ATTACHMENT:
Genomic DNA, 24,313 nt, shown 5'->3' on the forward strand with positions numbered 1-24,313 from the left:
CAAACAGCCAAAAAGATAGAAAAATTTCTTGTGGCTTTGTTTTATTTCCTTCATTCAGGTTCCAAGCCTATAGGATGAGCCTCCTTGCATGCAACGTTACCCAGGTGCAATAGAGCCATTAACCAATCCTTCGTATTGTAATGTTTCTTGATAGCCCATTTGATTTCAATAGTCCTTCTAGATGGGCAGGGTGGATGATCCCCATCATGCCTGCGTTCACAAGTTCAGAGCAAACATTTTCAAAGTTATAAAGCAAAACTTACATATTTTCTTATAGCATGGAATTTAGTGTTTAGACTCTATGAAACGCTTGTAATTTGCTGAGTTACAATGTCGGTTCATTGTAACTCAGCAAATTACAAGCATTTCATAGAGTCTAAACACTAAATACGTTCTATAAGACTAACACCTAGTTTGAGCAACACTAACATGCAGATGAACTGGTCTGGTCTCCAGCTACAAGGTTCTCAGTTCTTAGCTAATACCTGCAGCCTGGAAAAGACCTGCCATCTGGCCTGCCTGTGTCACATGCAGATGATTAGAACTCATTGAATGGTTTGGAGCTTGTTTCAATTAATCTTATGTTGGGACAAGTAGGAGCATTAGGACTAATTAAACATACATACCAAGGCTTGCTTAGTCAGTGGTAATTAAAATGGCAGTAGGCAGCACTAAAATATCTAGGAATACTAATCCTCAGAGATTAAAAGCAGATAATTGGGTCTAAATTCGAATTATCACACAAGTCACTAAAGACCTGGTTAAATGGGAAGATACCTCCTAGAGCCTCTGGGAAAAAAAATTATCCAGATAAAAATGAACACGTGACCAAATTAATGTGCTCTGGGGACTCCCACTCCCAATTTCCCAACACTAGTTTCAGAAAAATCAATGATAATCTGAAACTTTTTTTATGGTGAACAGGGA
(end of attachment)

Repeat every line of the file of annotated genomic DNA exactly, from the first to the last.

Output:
Genomic DNA, 24,313 nt, shown 5'->3' on the forward strand with positions numbered 1-24,313 from the left:
CAAACAGCCAAAAAGATAGAAAAATTTCTTGTGGCTTTGTTTTATTTCCTTCATTCAGGTTCCAAGCCTATAGGATGAGCCTCCTTGCATGCAACGTTACCCAGGTGCAATAGAGCCATTAACCAATCCTTCGTATTGTAATGTTTCTTGATAGCCCATTTGATTTCAATAGTCCTTCTAGATGGGCAGGGTGGATGATCCCCATCATGCCTGCGTTCACAAGTTCAGAGCAAACATTTTCAAAGTTATAAAGCAAAACTTACATATTTTCTTATAGCATGGAATTTAGTGTTTAGACTCTATGAAACGCTTGTAATTTGCTGAGTTACAATGTCGGTTCATTGTAACTCAGCAAATTACAAGCATTTCATAGAGTCTAAACACTAAATACGTTCTATAAGACTAACACCTAGTTTGAGCAACACTAACATGCAGATGAACTGGTCTGGTCTCCAGCTACAAGGTTCTCAGTTCTTAGCTAATACCTGCAGCCTGGAAAAGACCTGCCATCTGGCCTGCCTGTGTCACATGCAGATGATTAGAACTCATTGAATGGTTTGGAGCTTGTTTCAATTAATCTTATGTTGGGACAAGTAGGAGCATTAGGACTAATTAAACATACATACCAAGGCTTGCTTAGTCAGTGGTAATTAAAATGGCAGTAGGCAGCACTAAAATATCTAGGAATACTAATCCTCAGAGATTAAAAGCAGATAATTGGGTCTAAATTCGAATTATCACACAAGTCACTAAAGACCTGGTTAAATGGGAAGATACCTCCTAGAGCCTCTGGGAAAAAAAATTATCCAGATAAAAATGAACACGTGACCAAATTAATGTGCTCTGGGGACTCCCACTCCCAATTTCCCAACACTAGTTTCAGAAAAATCAATGATAATCTGAAACTTTTTTTATGGTGAACAGGGA